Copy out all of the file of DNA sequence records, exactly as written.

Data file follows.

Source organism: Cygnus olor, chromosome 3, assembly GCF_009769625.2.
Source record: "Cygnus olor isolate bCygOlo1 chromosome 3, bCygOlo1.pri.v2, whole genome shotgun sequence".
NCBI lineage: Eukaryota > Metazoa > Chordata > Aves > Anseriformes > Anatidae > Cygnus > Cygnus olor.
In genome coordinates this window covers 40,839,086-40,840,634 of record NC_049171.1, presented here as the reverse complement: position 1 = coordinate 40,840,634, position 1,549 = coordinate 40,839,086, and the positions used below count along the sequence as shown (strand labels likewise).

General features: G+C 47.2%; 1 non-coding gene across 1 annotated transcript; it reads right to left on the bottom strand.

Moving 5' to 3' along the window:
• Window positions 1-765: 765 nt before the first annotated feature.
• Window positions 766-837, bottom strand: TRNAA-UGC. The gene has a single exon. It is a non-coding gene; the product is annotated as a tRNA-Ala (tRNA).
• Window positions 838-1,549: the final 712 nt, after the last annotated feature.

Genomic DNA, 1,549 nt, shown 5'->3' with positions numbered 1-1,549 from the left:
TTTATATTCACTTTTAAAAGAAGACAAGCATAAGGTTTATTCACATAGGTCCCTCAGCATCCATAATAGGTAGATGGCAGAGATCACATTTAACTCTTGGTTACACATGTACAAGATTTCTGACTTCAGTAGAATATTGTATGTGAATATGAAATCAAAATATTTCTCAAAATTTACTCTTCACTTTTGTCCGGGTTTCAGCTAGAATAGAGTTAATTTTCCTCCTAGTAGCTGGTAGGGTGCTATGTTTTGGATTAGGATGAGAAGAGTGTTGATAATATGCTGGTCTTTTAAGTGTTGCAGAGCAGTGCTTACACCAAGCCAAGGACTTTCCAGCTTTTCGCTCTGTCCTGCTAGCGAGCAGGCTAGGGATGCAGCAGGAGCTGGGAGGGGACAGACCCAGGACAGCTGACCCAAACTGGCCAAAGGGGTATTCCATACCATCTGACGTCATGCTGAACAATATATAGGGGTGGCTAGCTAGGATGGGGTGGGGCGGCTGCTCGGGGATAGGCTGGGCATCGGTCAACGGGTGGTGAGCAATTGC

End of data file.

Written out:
Source organism: Cygnus olor, chromosome 3, assembly GCF_009769625.2.
Source record: "Cygnus olor isolate bCygOlo1 chromosome 3, bCygOlo1.pri.v2, whole genome shotgun sequence".
NCBI lineage: Eukaryota > Metazoa > Chordata > Aves > Anseriformes > Anatidae > Cygnus > Cygnus olor.
In genome coordinates this window covers 40,839,086-40,840,634 of record NC_049171.1, presented here as the reverse complement: position 1 = coordinate 40,840,634, position 1,549 = coordinate 40,839,086, and the positions used below count along the sequence as shown (strand labels likewise).

General features: G+C 47.2%; 1 non-coding gene across 1 annotated transcript; it reads right to left on the bottom strand.

Moving 5' to 3' along the window:
• Window positions 1-765: 765 nt before the first annotated feature.
• Window positions 766-837, bottom strand: TRNAA-UGC. The gene has a single exon. It is a non-coding gene; the product is annotated as a tRNA-Ala (tRNA).
• Window positions 838-1,549: the final 712 nt, after the last annotated feature.

Genomic DNA, 1,549 nt, shown 5'->3' with positions numbered 1-1,549 from the left:
TTTATATTCACTTTTAAAAGAAGACAAGCATAAGGTTTATTCACATAGGTCCCTCAGCATCCATAATAGGTAGATGGCAGAGATCACATTTAACTCTTGGTTACACATGTACAAGATTTCTGACTTCAGTAGAATATTGTATGTGAATATGAAATCAAAATATTTCTCAAAATTTACTCTTCACTTTTGTCCGGGTTTCAGCTAGAATAGAGTTAATTTTCCTCCTAGTAGCTGGTAGGGTGCTATGTTTTGGATTAGGATGAGAAGAGTGTTGATAATATGCTGGTCTTTTAAGTGTTGCAGAGCAGTGCTTACACCAAGCCAAGGACTTTCCAGCTTTTCGCTCTGTCCTGCTAGCGAGCAGGCTAGGGATGCAGCAGGAGCTGGGAGGGGACAGACCCAGGACAGCTGACCCAAACTGGCCAAAGGGGTATTCCATACCATCTGACGTCATGCTGAACAATATATAGGGGTGGCTAGCTAGGATGGGGTGGGGCGGCTGCTCGGGGATAGGCTGGGCATCGGTCAACGGGTGGTGAGCAATTGC